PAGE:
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I am reading the book Stuff, Compulsive Hoarding and the Meaning of Things by Randy Frost and Gail Steketee. It's a fascinating and sympathetic book about hoarders, who are often intelligent, kind and lovely people who attach a depth of meaning to their possessions that means they can't let go of them. Cleaning the house today, I am noticing some of those same points in my own thinking. 

"I can use this someday." Yes, but I haven't yet so I probably wont.
"I know someone who would love this, so I'll hang on to it until I see them." Except I never remember to take it to them.
"I haven't finished reading that book yet." I started it two years ago. 
"There's still some life in this old thing." A minuscule bit, perhaps.
"I could sell this and get some money for it." If I took the time to do it, yes, but I never do.
"I promised that I'd hang on to this." Emotional blackmail isn't an excuse for keeping things.
"It's wasteful to throw out things that are not broken or used up." Yes, but the cost of keeping them is high, too.
"This reminds me of a certain time/event/person." Sentimental objects are hard but I attach sentiment to many things.
"I don't really like this, but it's almost new." But I don't like it and I won't use it.
"This was a gift from someone I love." Discarding the object does not lessen my feeling for the giver.

These observations are written about things within my eyeline as I type so I am sure there are other issues behind me and in other rooms. 

Today I am trying to imagine what I'd take with me if I moved into a tiny house. What do I need if I live on the road? I know it isn't much. I'll keep that stuff. Everything else is under consideration for removal from my life. Garage sale time...I wish we did those here.

Weekend in Manazuru

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Tod, Rob & I took an impromptu trip to Manazuru, a rocky little cape in Kanagawa, this weekend. We hiked, relaxed, ate a lot of fish, took a lot of pictures, dipped in the ocean, hooped on the pier, played music in the forest, chased butterflies, climbed thousands of stairs, and wandered along mysterious paths to power spots. An excellent weekend.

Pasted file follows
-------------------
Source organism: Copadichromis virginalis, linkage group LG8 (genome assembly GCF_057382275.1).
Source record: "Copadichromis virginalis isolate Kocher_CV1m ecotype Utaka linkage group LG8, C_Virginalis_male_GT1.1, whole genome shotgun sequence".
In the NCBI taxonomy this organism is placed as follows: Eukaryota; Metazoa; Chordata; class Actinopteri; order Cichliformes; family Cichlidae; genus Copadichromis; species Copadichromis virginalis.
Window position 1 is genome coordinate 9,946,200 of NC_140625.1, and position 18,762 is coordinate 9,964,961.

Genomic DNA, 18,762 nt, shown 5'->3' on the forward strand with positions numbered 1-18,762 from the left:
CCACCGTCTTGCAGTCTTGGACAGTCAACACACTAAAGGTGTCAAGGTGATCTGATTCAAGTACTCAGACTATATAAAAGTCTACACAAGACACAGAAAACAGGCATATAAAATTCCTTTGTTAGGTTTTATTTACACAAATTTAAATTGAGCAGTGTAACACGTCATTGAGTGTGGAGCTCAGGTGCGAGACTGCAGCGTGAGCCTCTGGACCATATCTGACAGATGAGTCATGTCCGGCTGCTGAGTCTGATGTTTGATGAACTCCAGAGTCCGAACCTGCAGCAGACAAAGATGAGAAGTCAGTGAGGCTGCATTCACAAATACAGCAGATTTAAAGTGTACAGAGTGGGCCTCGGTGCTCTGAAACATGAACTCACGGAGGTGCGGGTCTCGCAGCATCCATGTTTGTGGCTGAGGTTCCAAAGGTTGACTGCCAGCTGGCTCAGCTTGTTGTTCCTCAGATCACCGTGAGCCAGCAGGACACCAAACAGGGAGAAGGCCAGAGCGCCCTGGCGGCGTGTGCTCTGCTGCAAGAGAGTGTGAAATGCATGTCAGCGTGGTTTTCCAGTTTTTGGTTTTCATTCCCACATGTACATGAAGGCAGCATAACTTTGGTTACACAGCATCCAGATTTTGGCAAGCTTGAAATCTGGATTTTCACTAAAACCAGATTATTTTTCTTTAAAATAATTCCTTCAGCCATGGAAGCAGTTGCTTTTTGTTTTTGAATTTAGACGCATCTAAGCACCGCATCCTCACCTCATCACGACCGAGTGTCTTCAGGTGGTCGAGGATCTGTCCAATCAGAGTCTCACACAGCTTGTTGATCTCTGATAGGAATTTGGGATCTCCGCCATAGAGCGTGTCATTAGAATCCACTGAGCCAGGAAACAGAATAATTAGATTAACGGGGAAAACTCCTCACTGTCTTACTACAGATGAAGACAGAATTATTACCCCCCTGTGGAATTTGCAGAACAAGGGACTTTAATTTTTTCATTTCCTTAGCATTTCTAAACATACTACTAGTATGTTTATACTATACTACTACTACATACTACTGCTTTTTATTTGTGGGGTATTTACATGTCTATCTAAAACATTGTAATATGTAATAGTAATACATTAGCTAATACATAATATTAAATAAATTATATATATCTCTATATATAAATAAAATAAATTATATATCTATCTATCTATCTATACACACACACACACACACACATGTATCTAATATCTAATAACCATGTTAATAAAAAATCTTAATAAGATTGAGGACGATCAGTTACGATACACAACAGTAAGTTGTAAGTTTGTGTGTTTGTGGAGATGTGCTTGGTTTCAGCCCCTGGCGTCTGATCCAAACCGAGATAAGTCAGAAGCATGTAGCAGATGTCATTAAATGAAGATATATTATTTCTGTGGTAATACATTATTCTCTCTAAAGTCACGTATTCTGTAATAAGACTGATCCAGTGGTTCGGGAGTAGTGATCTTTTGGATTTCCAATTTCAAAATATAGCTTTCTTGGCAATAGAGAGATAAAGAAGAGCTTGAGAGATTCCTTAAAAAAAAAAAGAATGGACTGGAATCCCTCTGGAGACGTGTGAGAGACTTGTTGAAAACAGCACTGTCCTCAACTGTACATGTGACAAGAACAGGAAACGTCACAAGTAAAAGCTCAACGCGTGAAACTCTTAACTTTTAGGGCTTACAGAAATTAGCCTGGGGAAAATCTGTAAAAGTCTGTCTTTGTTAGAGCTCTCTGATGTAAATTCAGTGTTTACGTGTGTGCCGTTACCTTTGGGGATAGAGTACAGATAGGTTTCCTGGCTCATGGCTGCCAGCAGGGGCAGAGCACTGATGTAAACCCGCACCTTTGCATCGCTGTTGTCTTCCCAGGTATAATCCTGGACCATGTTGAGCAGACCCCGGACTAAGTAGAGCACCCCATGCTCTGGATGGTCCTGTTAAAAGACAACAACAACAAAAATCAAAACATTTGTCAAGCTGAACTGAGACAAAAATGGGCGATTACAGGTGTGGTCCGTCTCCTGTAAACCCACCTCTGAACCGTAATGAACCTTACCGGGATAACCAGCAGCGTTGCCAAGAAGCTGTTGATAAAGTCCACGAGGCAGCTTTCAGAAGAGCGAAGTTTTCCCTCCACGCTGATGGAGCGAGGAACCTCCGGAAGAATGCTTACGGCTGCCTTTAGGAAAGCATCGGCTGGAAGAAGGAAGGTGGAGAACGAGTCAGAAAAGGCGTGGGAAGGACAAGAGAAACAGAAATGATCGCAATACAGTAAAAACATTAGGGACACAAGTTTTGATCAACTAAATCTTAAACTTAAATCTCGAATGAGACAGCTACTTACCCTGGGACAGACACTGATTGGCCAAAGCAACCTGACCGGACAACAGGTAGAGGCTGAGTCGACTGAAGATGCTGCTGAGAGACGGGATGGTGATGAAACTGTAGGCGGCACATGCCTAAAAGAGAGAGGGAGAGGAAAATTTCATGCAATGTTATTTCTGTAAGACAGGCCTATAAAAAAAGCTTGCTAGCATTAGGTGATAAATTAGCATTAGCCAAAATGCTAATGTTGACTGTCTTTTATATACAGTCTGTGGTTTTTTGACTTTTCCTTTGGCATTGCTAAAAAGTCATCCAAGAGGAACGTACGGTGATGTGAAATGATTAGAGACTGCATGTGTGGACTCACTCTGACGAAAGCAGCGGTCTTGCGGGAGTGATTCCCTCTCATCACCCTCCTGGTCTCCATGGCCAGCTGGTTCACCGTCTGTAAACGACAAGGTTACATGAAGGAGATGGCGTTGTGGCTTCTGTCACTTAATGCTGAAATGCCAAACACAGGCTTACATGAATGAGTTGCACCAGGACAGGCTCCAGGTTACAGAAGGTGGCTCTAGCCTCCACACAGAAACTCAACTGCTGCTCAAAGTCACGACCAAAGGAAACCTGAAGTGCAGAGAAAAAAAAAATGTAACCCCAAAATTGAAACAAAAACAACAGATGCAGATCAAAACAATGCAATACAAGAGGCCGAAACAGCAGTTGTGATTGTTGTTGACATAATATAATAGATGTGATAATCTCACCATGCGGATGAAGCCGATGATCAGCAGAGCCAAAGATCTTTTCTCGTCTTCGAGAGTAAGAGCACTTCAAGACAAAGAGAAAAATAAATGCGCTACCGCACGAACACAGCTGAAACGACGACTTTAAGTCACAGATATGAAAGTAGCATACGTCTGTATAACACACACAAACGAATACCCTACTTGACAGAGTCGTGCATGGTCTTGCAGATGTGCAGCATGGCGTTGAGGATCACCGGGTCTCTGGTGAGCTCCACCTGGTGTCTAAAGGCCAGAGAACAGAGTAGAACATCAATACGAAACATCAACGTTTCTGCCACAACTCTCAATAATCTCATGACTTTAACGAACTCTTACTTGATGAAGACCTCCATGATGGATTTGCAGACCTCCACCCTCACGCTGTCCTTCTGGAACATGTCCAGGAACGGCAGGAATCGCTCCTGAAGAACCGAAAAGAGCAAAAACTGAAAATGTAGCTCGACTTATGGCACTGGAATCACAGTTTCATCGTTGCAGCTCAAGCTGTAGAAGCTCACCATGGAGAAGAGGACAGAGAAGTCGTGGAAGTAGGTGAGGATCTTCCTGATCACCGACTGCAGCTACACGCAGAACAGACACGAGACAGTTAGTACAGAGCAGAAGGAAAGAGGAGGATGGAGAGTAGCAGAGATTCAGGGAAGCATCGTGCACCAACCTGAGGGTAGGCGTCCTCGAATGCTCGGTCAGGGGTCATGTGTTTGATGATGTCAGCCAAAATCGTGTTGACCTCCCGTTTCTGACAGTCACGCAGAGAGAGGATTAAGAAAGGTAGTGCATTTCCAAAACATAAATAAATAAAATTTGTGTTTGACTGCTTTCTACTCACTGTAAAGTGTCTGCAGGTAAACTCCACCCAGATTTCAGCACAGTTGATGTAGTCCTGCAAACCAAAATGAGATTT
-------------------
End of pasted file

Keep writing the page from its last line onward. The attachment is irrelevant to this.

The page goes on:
A Social Weirdo

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The other day, I was talking to Tod about how seeing people's summer festival photos on Facebook makes me sad. There are a lot of interesting little festivals in Japan - creative events combining music, camping, and flow arts. I rarely go to them, even though they seem interesting and many people I know go.

Because when I do attend them, I see a very bleak side of myself. The one that can't communicate in language or, maybe more critically, in culture. I just don't fit in. As a result of numerous stilted conversations that the other half quickly abandons with a smile and a wave, I spend the weekend feeling alone in a crowd. I retreat to the edges, busy myself teaching, and insert my weird foreign ways as clownishly as I can. A bit Puddles Pity Party, really.

"You're the (insert name of socially awkward friend) of these things, aren't you?" Tod said. Insightful. Ouch, I am. 

Gyoza Variations

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I don't know why this didn't occur to us sooner, but gyoza wrappers work well with non-traditional fillings. We've been experimenting and two of our favorites are spinach and feta (gyozakopita), and potato with sauerkraut (pieroza). You can use your favorite spanikopita or pierogie recipe, or try ours.

Gyozakopita Filling

1 onion
1 clove garlic
2 bunches spinach
1 Tbsp dried dill